For the longest time I owned very little art that could be considered worthy of collection. Some of my very first pieces, a pair of black and white photos I took on a barge trip down the Canal du Midi in France, a small original abstract painted in oil by a friend, I took care in framing. I made these disparate pieces come together by using the same thick mat, its bevel at a sharp angle to draw the eye in, and the use of matching black frames. I still love these pieces, but they often end up stowed in the back of a closet in their moving boxes. Why? My own inability to combine them with newer works of art I have collected along the way.
Living in the South End allows my voyeuristic tendencies to be satisfied without the police getting involved. As I wonder the streets at night, homes are lit and visual access abounds. There is one home on the corner of Union Park and Tremont that has a wall of artwork that leaves bare only small pockets of space between pieces. When I dine at Aquitaine I can see it’s not a single wall, it’s a least two, I suspect the whole room is littered with artwork. This displays a fearlessness that I do not possess, but admire.
I dated a guy recently that subscribed to the same aesthetic philosophy – every square inch was spoken for with his photographs and rock band posters. While the remainder of his place could have used a redesign, he got the art work right, well at least that which he hung on his wall. I was the most precious piece of art he was likely to come across, and his curatorial instincts passed right over this little gem. A story for another time.
OKL . left: artwork hung on walls and rested on furniture. Right: black frames pull together different media.
As a flipper I often draw inspiration from a new single piece of artwork. I want this piece to take center stage, but I don’t want to make all my other artwork feel unloved. It got me thinking about what the experts would do. I offer up this advice to you all, but respectfully ask you to forgive me for not deploying all the techniques. I need to protect my investment and spare myself a hole filling expedition prior to handing over the keys.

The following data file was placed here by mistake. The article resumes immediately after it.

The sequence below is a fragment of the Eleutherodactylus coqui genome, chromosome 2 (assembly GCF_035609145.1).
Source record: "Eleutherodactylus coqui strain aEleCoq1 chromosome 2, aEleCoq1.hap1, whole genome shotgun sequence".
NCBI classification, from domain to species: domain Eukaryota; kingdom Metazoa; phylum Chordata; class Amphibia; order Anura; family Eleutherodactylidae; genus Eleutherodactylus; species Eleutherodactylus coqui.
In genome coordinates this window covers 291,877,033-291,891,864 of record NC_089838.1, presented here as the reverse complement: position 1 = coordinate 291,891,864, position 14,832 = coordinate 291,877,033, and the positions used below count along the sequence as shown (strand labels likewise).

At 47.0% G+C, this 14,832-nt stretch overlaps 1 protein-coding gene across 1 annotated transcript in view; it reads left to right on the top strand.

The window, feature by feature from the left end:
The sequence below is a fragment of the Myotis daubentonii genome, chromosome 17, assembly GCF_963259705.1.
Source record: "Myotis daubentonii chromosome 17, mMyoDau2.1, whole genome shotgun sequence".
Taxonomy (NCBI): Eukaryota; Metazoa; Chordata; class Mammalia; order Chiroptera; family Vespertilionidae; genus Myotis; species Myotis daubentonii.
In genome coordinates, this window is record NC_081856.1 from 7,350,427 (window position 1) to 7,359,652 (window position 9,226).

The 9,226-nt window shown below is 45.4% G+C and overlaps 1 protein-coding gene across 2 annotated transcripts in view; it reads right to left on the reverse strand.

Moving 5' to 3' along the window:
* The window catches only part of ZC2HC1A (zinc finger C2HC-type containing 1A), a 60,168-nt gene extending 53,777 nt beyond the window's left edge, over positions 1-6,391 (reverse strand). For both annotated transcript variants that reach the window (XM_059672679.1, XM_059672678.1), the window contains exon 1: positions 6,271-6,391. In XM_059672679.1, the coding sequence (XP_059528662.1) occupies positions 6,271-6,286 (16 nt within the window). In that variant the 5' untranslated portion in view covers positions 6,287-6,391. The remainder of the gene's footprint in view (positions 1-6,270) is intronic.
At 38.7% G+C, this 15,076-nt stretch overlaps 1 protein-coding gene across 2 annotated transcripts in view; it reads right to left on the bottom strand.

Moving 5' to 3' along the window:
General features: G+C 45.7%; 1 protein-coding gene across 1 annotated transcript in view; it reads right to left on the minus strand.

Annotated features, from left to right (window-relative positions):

OKL . Left the use of gold frames and similar color ways tie these pieces together. Right: Keeping it simple, matching hues.
Grouping Art: thematic art (nature, seascapes, portraits, etc. can be the theme that ties a display together) similar colors, the same or similar media – oil, watercolor, black and white photography, magazine covers, etc.) can help pull together pieces that otherwise don’t have a direct relationship.
Framing: in matching or complimentary frames, pieces that otherwise have no apparent relationship look like two peas in a pod, likewise, bringing a color palette together through the use of matting works nicely, using wall moldings to act as a frame for several pieces can bring them together in a non-traditional way, and bring organization within those borders.
Scale: While everything need not be the same size, if that is your visual preference, mat and frame smaller pieces to match larger, hanging a smaller piece of artwork directly next to a larger one, and at eye level can invite the viewer in for a closer look.
Layering and Stacking: hang it on the wall or not. Desks, bureaus, mantels, counters and other surfaces offer opportunities to display art, playing with scale and size, largest pieces in the back, smallest toward the front, ensures all will be seen.
House Beautiful . Left: Boldly using wall space – black and gold frames tie pieces together, but it looks professionally hung. Right: Birds and butterflies tie this rooms art together, while the black painted wall acts as one large mat.
I am not at that stage in my life where I would consider hiring an Art Consultant. Maybe when my quest is complete. Having said that, I call on my artist friend, John Vinton from whom I have purchased a number of abstract seascape of my native Cape Cod. John is a wonderful talent, and a generous man. He comes and helps me hang my most sacred pieces at the completion of each renovation. He makes me smile. If you don’t know John, and live in the Boston area, you could try these folks:
While I am not the type of person that has the patience to nudge and mark and measure and remeasure, if you are attempting to do this on your own, I recommend laying it out on the floor, or creating templates. This is particularly important if you are selecting a pattern that is complex, or asymmetrical. Better safe than sorry. Happy Hanging.